If a dog bites you or your child, it is important to determine who the responsible party is. In some cases, the dog may have been provoked, or defending its property or owner. But at times, a dog is naturally vicious or has bitten other people in the past. In that case, there may be some accountability for injuries or damages by the owner or their insurer.

The Test For Liability

For a dog owner to be held liable for actions of their dog, a few elements must be present. First, the owner has to have known the dog was prone to biting and had done so in the past. Simple ownership is not sufficient if the dog did not have a vicious nature that the owner knew of. People have a right to own dogs, and a dog owner can’t predict every possible event.

Second, the owner must have failed to keep the dog leashed or otherwise fenced in on their property. This means the dog had to be ‘at large,’ or wandering unsupervised by their owner. This failure to contain the dog is the other element required for liability. If both of these elements are present, there may be a claim for injuries available.

This all requires that the victim have the name and address of the owner, and can document the injury and its effects. An unknown owner, or unspecified damages make it difficult to present a claim.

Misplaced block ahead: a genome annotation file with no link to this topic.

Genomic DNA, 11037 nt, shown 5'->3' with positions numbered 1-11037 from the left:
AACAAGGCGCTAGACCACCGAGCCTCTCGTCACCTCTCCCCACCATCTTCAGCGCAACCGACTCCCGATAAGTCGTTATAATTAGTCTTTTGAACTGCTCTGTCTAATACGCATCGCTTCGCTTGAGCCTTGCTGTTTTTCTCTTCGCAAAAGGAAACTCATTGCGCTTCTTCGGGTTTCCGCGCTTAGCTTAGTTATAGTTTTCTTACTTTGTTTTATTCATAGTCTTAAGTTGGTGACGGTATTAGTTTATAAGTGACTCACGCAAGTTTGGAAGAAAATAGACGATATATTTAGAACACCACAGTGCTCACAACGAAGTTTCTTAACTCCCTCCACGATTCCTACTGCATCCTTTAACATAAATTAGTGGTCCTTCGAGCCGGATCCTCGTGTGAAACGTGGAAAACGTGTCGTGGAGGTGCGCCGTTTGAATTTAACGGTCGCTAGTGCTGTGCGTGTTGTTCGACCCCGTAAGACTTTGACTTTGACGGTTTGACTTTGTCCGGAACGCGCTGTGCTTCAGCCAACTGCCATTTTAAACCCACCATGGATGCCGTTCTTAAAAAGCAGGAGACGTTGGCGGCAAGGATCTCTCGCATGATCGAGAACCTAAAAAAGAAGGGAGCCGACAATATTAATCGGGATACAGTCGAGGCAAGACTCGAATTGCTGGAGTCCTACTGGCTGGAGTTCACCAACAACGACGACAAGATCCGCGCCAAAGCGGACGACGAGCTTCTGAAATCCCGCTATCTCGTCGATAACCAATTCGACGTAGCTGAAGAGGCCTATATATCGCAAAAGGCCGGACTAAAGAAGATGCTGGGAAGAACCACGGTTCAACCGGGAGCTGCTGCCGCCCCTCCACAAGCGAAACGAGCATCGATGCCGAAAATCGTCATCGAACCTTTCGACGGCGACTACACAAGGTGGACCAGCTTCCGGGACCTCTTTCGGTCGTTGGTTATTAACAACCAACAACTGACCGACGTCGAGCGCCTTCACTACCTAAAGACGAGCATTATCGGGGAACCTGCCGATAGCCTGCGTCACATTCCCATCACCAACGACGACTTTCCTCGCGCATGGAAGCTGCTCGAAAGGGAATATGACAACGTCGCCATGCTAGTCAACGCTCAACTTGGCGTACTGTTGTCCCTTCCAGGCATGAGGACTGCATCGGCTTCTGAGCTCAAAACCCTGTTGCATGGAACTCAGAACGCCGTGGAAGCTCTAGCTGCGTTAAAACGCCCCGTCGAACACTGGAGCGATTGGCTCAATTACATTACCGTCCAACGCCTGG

Who Will Pay The Claim?

In the case of injury, the victim can sue the owner for damages. Of course this requires hiring an attorney and filing a case in court, but that may force the owner to consider settlement. For this reason, it is important not to sign any agreements or accept any payments from the owner prior to contacting your attorney. They may give you much less than your injuries deserve.

Sometimes, a dog owner will have a homeowner’s insurance policy that will cover dog bites. Those policies can be narrow in their coverage, but if you file suit, the owner may contact their insurer to attempt a settlement and resolution. The insurance company will require some documentation of the dog bite and resulting injuries, and will likely advise the dog owner to avoid admitting fault. A settlement by the owner’s insurance company to offset medical costs and emotional trauma may be the most efficient means to be compensated for injury.

In extreme cases of dog attacks, more severe penalties may be available. At Schrom & Shaffer, P.C., we will consult with you and assist you in proceeding with your case. Contact us as soon as possible after the incident, while facts are fresh in your mind and prior to any settlement discussions.

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